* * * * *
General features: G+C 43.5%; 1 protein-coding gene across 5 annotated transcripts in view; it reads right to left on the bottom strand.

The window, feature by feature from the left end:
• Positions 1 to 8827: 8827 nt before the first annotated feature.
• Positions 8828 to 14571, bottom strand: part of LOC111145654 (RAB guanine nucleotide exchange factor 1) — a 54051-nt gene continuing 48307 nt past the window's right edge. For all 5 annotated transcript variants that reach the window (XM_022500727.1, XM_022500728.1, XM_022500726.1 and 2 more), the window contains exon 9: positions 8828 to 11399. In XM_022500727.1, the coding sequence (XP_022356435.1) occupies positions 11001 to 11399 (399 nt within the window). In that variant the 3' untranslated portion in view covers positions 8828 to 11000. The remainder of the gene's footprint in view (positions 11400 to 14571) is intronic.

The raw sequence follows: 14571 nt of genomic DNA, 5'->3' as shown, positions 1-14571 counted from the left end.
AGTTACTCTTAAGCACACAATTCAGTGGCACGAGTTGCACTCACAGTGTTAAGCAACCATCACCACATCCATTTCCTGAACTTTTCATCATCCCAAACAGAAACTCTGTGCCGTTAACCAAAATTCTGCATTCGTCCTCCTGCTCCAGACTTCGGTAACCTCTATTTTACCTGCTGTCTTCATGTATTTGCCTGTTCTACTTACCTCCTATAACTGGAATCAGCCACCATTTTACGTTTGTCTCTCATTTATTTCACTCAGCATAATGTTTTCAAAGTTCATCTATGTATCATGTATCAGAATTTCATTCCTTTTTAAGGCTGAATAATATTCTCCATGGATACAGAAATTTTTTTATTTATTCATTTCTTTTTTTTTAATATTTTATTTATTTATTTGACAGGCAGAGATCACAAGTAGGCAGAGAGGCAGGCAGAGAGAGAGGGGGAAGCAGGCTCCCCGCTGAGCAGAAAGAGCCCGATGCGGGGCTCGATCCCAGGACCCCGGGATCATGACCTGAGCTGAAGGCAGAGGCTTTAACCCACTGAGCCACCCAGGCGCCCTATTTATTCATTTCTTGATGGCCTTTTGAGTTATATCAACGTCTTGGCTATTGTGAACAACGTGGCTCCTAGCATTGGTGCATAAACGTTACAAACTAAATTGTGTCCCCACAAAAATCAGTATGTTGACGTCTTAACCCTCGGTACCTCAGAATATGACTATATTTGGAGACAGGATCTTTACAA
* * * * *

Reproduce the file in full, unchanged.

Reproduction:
General features: G+C 43.5%; 1 protein-coding gene across 5 annotated transcripts in view; it reads right to left on the bottom strand.

The window, feature by feature from the left end:
• Positions 1 to 8827: 8827 nt before the first annotated feature.
• Positions 8828 to 14571, bottom strand: part of LOC111145654 (RAB guanine nucleotide exchange factor 1) — a 54051-nt gene continuing 48307 nt past the window's right edge. For all 5 annotated transcript variants that reach the window (XM_022500727.1, XM_022500728.1, XM_022500726.1 and 2 more), the window contains exon 9: positions 8828 to 11399. In XM_022500727.1, the coding sequence (XP_022356435.1) occupies positions 11001 to 11399 (399 nt within the window). In that variant the 3' untranslated portion in view covers positions 8828 to 11000. The remainder of the gene's footprint in view (positions 11400 to 14571) is intronic.

The raw sequence follows: 14571 nt of genomic DNA, 5'->3' as shown, positions 1-14571 counted from the left end.
AGTTACTCTTAAGCACACAATTCAGTGGCACGAGTTGCACTCACAGTGTTAAGCAACCATCACCACATCCATTTCCTGAACTTTTCATCATCCCAAACAGAAACTCTGTGCCGTTAACCAAAATTCTGCATTCGTCCTCCTGCTCCAGACTTCGGTAACCTCTATTTTACCTGCTGTCTTCATGTATTTGCCTGTTCTACTTACCTCCTATAACTGGAATCAGCCACCATTTTACGTTTGTCTCTCATTTATTTCACTCAGCATAATGTTTTCAAAGTTCATCTATGTATCATGTATCAGAATTTCATTCCTTTTTAAGGCTGAATAATATTCTCCATGGATACAGAAATTTTTTTATTTATTCATTTCTTTTTTTTTAATATTTTATTTATTTATTTGACAGGCAGAGATCACAAGTAGGCAGAGAGGCAGGCAGAGAGAGAGGGGGAAGCAGGCTCCCCGCTGAGCAGAAAGAGCCCGATGCGGGGCTCGATCCCAGGACCCCGGGATCATGACCTGAGCTGAAGGCAGAGGCTTTAACCCACTGAGCCACCCAGGCGCCCTATTTATTCATTTCTTGATGGCCTTTTGAGTTATATCAACGTCTTGGCTATTGTGAACAACGTGGCTCCTAGCATTGGTGCATAAACGTTACAAACTAAATTGTGTCCCCACAAAAATCAGTATGTTGACGTCTTAACCCTCGGTACCTCAGAATATGACTATATTTGGAGACAGGATCTTTACAA